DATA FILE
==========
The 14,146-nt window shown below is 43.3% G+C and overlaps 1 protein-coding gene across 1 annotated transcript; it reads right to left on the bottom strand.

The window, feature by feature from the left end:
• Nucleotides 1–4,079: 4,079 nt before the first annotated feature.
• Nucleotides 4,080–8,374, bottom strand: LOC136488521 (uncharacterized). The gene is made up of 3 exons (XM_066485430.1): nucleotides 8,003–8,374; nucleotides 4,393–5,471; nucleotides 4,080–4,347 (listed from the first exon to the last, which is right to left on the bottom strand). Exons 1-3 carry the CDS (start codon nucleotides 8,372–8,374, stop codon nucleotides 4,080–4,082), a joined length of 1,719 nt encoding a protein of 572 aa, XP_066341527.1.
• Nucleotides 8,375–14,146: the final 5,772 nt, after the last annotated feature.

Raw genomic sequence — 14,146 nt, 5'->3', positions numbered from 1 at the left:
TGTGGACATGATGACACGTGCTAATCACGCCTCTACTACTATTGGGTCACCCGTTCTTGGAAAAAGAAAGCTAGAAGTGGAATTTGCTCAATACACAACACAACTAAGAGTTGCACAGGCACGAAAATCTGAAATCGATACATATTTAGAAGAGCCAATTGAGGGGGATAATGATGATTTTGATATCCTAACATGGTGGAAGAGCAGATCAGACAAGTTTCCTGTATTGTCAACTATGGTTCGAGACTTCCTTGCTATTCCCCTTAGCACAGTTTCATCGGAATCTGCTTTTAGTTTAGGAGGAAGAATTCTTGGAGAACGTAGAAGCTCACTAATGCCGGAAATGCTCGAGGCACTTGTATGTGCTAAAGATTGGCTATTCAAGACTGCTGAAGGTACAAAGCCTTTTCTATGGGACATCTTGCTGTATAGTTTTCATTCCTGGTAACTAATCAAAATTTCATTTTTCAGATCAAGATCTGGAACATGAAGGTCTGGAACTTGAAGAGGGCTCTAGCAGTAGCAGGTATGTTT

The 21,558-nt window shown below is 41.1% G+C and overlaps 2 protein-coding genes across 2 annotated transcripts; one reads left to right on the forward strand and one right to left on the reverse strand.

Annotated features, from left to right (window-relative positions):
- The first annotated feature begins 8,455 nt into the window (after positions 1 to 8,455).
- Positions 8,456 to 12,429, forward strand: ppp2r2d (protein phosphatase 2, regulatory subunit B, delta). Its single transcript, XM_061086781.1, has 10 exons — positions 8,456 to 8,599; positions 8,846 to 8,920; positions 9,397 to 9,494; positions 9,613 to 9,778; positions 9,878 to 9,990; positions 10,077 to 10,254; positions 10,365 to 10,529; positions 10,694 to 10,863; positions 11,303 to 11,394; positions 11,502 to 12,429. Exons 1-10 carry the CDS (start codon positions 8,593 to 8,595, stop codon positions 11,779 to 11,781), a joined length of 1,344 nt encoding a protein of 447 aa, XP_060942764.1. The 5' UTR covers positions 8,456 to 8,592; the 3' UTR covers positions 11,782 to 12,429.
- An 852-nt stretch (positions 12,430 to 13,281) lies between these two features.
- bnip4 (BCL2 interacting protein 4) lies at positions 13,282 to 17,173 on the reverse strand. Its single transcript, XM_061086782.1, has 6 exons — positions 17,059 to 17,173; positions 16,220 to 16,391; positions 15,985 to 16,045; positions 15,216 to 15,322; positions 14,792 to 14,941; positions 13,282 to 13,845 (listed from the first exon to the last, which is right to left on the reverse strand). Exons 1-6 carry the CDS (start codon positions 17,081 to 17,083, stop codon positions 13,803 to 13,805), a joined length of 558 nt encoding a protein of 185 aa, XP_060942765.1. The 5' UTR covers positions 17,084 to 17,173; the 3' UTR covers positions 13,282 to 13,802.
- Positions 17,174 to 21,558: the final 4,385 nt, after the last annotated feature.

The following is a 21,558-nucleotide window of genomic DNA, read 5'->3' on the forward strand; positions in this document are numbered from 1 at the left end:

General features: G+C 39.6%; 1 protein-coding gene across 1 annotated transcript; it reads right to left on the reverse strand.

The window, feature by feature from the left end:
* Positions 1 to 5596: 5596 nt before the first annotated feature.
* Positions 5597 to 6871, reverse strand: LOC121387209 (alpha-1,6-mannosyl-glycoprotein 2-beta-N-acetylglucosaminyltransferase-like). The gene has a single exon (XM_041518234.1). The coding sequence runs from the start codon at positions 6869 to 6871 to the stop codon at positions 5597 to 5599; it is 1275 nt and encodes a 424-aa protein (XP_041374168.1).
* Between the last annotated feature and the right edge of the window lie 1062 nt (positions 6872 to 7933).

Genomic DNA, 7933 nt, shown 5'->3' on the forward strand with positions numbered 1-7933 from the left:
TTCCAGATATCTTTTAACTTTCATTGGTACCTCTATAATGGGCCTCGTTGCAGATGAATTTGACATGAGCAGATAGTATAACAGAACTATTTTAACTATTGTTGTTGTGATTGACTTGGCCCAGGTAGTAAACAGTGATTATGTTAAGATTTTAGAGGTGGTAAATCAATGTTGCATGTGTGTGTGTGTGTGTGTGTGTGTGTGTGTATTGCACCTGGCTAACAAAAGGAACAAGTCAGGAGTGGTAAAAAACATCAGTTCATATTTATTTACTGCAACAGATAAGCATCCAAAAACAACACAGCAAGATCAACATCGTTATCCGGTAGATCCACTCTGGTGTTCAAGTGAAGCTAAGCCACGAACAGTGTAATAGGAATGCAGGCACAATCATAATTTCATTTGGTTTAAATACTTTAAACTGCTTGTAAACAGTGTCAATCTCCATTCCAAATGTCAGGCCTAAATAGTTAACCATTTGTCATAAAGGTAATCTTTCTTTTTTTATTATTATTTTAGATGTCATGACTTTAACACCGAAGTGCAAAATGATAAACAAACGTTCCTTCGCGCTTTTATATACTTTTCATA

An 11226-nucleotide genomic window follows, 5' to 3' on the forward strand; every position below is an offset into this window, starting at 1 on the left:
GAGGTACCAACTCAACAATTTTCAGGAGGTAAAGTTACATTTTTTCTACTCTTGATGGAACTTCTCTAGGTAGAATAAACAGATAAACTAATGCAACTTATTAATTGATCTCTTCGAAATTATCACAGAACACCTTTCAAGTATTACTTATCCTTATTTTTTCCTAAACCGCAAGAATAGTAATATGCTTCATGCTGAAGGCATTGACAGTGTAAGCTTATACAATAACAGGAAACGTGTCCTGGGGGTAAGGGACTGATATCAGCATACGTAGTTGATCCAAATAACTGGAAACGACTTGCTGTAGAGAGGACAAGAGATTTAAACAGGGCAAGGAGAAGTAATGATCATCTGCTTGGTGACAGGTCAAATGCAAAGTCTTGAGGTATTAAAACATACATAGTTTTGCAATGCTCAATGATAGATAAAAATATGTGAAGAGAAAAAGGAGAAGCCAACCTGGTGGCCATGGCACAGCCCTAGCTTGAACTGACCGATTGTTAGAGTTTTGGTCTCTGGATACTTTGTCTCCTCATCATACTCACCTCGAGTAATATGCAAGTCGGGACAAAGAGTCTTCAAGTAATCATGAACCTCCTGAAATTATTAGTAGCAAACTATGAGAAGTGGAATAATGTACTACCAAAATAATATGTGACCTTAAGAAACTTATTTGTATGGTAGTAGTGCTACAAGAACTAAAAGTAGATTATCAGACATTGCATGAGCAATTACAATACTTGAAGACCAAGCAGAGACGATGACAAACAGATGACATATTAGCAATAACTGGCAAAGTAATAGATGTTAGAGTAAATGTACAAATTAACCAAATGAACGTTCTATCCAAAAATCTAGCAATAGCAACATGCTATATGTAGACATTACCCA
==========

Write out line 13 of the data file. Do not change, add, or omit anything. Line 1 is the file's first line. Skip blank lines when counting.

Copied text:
- bnip4 (BCL2 interacting protein 4) lies at positions 13,282 to 17,173 on the reverse strand. Its single transcript, XM_061086782.1, has 6 exons — positions 17,059 to 17,173; positions 16,220 to 16,391; positions 15,985 to 16,045; positions 15,216 to 15,322; positions 14,792 to 14,941; positions 13,282 to 13,845 (listed from the first exon to the last, which is right to left on the reverse strand). Exons 1-6 carry the CDS (start codon positions 17,081 to 17,083, stop codon positions 13,803 to 13,805), a joined length of 558 nt encoding a protein of 185 aa, XP_060942765.1. The 5' UTR covers positions 17,084 to 17,173; the 3' UTR covers positions 13,282 to 13,802.